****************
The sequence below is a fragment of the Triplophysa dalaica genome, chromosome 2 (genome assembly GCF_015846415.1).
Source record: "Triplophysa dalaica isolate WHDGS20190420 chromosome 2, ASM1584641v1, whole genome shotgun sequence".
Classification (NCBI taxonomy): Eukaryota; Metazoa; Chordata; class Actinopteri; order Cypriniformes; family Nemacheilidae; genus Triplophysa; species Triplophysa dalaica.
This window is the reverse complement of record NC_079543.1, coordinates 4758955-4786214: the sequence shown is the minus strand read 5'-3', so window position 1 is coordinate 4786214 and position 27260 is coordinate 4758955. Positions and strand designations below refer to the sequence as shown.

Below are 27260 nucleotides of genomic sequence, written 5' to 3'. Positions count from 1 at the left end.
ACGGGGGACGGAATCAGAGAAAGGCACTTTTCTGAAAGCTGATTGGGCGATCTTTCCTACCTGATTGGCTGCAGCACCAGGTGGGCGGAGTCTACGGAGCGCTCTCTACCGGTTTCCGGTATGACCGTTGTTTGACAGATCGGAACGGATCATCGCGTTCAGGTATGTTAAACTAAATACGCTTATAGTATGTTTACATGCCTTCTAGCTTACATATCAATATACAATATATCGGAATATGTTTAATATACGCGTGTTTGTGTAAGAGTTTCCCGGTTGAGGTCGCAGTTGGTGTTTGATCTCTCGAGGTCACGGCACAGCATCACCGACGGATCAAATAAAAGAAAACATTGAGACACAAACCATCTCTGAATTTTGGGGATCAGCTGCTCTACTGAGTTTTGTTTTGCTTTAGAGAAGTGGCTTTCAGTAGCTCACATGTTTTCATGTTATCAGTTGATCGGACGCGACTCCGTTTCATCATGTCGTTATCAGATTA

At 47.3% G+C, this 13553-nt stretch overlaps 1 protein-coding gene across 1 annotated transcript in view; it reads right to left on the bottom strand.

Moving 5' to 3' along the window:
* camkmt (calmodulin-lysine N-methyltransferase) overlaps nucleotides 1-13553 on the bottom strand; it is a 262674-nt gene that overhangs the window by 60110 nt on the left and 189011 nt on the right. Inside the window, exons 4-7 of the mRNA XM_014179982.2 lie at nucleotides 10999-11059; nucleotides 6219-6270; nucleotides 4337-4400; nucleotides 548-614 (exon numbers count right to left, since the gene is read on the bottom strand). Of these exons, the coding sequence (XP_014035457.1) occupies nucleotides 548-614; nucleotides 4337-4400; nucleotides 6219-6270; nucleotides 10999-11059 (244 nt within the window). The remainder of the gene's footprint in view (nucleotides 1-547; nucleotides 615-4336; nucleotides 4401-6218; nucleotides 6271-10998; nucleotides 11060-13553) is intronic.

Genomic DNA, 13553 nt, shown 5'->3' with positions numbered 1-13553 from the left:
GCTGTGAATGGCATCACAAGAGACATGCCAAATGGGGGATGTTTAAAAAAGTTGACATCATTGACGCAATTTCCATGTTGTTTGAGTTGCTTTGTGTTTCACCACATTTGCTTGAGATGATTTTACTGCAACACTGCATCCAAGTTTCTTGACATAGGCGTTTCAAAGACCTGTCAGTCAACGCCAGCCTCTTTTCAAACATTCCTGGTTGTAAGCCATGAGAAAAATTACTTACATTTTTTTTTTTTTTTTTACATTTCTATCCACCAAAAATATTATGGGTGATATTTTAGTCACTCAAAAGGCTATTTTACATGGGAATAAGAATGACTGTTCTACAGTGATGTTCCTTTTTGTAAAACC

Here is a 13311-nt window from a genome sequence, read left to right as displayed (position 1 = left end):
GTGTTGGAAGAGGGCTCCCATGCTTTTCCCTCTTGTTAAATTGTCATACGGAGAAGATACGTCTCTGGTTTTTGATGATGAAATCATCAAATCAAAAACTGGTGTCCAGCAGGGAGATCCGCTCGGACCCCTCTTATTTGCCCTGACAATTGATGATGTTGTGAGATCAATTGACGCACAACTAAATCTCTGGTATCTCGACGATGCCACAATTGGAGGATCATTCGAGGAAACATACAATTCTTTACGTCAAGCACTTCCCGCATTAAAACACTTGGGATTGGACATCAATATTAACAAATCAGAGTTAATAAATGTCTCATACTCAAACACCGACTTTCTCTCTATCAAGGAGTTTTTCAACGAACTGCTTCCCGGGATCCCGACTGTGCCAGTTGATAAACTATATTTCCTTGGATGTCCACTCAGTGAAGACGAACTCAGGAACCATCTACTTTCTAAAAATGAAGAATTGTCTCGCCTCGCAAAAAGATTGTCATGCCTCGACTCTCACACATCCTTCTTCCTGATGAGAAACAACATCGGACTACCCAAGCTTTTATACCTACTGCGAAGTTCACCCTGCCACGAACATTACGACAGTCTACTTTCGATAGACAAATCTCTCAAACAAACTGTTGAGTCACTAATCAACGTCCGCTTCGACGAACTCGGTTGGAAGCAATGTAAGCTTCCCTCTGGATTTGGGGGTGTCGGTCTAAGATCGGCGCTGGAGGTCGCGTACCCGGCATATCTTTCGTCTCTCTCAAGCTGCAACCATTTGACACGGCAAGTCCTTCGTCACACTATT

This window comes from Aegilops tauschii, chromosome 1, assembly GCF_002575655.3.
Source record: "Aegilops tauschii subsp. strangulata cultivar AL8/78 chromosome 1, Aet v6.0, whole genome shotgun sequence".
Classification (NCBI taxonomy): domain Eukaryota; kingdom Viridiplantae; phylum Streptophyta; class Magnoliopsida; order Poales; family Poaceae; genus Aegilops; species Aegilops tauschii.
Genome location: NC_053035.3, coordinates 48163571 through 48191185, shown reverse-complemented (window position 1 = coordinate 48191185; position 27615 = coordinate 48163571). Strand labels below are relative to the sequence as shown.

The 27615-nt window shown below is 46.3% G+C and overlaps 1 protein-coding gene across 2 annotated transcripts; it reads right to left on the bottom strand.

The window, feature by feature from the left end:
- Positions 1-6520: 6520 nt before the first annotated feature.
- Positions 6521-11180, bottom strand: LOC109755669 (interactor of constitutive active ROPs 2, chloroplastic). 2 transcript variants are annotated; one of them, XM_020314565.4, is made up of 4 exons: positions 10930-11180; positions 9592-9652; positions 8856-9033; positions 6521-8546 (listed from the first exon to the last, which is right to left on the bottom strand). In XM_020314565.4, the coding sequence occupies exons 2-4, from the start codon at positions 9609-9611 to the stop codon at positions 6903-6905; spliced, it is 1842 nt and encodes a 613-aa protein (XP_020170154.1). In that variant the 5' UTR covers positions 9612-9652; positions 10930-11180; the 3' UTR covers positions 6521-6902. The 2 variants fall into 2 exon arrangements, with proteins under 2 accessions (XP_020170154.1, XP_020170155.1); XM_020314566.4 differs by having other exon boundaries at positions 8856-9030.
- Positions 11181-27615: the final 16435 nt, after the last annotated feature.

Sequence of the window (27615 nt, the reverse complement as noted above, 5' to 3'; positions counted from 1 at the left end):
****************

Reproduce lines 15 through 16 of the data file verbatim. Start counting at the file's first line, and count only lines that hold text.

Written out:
Source record: "Aegilops tauschii subsp. strangulata cultivar AL8/78 chromosome 1, Aet v6.0, whole genome shotgun sequence".
Classification (NCBI taxonomy): domain Eukaryota; kingdom Viridiplantae; phylum Streptophyta; class Magnoliopsida; order Poales; family Poaceae; genus Aegilops; species Aegilops tauschii.